Magic Users start with a free spell book containing Read Magic and three other spells chosen randomly. Magic Users and Rogue Magic Users may cast any spell from a list that includes spells from both the Magic User and Cleric lists in the Whitebox rules (at first level, this includes all of those on the Magic User list (except Light, but read further), plus Cure Light Wounds, Light (Dark), and Purify (Putrify) Food and Drink).


Use the Encumbrance by Stone rules.

Money is changed considerably. Most coins are silver pennies or copper farthings. A farthing is valued at one-fourth of a penny. A gold crown weighs as much as five pennies or farthings, and is valued at 240 pennies. 500 pennies or farthings can be carried per bundle, 2500 per stone weight (as noted, a crown coin weighs as much as five pennies or farthings). Starting money is Social Standing x10 pennies. Experience points for treasure are 1 xp per penny.

The equipment cost list will be different than that in Whitebox. It will include some science fantasy items taken from Terminal Space. Energy cells will exist and be expensive, however, and there is no space travel.


Some more changes from the spell lists include Raise Dead being a 6th level spell, and Astral Spell and Restoration (from the Core Rules) being 6th level spells. Otherwise, all spells in the Whitebox rules exist, at the earliest level they appear (except Quest, which is a 6th level spell, and Commune, which does not exist - use Contact Other Plane instead, and use the version of that spell in the Core Rules since the Whitebox one doesn't make any sense at all). If there is a Magic User and Cleric version of the same spell, then the Magic User version takes precedence (except in the case of Light).


Mounted men are -2 to be hit by footmen; +2 to hit footmen; and +4 to hit in the initial charging round. Footmen attacking mounted roll 1d6: 1-3 attack mount, 4-6 attack rider (mounted attacking mounted may choose which to attack).

Charge-round sequence: (1) mount & rider move to lance range, delivering initial attack; (2) mount continues move to first target or one behind it, delivering one hoof/trample/smashing attack; (3) mount & rider continue balance of movement if way is clear.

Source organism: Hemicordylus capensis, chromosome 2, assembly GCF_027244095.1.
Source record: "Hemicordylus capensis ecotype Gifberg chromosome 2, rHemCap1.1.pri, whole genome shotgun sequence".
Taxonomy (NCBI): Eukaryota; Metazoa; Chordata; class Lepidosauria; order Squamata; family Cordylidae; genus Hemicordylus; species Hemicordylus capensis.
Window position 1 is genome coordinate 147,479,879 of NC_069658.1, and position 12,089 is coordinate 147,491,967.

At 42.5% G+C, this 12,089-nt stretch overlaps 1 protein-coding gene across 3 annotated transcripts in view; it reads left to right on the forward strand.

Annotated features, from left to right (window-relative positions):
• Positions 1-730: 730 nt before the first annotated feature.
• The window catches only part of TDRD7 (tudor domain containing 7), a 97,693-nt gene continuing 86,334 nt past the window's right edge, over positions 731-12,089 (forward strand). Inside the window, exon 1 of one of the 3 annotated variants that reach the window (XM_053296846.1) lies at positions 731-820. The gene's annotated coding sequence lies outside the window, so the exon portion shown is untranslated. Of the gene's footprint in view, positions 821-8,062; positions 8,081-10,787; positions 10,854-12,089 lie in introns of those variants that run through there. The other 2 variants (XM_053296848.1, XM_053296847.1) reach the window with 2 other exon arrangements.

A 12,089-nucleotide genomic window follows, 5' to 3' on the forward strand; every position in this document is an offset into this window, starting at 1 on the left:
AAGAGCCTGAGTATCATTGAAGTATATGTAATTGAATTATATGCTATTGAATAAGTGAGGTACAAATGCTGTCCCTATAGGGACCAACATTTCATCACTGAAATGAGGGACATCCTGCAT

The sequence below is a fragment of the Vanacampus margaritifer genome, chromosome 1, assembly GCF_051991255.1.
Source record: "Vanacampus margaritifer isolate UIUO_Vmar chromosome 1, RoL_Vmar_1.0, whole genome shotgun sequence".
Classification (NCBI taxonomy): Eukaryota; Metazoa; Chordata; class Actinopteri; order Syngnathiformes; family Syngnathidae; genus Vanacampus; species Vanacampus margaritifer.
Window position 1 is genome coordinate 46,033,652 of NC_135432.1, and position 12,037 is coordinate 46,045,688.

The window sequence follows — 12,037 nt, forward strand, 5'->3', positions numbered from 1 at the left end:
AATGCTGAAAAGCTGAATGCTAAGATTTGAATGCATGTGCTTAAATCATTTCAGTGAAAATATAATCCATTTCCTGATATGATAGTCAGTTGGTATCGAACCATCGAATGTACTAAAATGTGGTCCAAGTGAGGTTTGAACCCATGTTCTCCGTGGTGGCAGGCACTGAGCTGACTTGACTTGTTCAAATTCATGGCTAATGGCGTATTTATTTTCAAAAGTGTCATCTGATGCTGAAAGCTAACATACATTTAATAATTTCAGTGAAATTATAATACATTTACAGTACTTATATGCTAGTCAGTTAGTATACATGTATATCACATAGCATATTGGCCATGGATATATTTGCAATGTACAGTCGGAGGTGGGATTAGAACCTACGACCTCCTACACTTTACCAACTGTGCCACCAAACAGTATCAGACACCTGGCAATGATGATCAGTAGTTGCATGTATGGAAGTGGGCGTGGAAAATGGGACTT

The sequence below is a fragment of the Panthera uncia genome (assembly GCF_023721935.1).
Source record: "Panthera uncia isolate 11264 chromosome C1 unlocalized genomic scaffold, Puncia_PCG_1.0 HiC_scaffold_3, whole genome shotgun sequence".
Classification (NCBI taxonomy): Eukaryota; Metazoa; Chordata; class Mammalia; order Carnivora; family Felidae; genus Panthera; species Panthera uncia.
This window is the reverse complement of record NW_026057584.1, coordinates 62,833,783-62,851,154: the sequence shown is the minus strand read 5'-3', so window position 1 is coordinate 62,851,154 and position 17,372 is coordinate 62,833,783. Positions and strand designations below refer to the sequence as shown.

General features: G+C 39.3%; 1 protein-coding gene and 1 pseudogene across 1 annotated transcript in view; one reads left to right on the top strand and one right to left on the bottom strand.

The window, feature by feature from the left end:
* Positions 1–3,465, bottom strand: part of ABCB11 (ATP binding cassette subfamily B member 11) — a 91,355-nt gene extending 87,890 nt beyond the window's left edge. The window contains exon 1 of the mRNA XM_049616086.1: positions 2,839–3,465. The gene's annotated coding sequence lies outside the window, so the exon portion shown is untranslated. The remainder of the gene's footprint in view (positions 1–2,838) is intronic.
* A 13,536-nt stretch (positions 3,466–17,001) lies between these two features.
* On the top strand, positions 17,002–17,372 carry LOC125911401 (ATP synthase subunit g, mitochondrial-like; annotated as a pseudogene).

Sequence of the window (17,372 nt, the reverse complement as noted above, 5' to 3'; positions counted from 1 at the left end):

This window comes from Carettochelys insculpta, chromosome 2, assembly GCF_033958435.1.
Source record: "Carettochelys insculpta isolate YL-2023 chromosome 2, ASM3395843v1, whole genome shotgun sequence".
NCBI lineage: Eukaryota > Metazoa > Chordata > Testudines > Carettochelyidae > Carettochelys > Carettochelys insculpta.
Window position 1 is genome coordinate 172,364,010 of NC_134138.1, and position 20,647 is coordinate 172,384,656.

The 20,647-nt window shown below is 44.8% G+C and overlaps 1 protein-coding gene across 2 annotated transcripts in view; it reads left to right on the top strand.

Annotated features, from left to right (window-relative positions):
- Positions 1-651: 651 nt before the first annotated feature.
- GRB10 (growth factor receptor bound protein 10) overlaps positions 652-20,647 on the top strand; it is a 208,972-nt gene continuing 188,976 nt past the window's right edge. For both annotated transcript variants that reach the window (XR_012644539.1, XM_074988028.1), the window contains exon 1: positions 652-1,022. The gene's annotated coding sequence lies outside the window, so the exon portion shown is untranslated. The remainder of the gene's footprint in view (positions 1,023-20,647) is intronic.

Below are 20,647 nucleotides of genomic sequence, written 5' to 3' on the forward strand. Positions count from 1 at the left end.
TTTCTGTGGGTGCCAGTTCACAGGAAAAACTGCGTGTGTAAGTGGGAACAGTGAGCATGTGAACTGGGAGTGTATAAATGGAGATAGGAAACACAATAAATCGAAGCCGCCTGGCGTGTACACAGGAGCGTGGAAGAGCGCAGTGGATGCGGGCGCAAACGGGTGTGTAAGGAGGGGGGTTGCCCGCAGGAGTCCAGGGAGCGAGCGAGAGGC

(I don't recall where I got that from.)

Fighting Men (only) with shields can attempt to take blows on their shield. If attempted, roll a save (after damage is rolled), modified for the shield's magic bonuses. Success avoids all damage from one attack, but shatters the shield, making it useless. Failure has no effect. Magic shields mark one tally on a successful save instead; when tallies exceed the magic bonus, then they shatter. Against magic attacks and breath weapons, normal shields cannot be used in this way, but a magic shield can be sacrificed automatically (given a tally mark, don't roll to save) for an automatic save against the attack. (This is a variation of Shields Shall Be Splintered!)

(Additional edit, 27 January 2012): Fighting Men with shields parry normal missile weapons as above, but the shield does not shatter when so used.

Unarmed combat will be handled using rules similar to System I from Unearthed Arcana (1E).

Morale will be taken directly from the rules in the D&D Rules Cyclopedia.

A character may fight with a second weapon in his off-hand. This gives a +1 to hit for the character's attack (or attacks, for a Fighting Man of 2nd or higher level attacking 1HD opponents).

Missile weapons are given a range 1/2 that listed (for those in Whitebox; Terminal Space weapons exchange meters for feet, then halve, except for Rifles which have a range of 125 ft). They attack at normal odds at up to Short Range (x1), at -2 at up to Medium Range (x2), or at -5 at up to Long Range (x4).

Thursday, January 19, 2012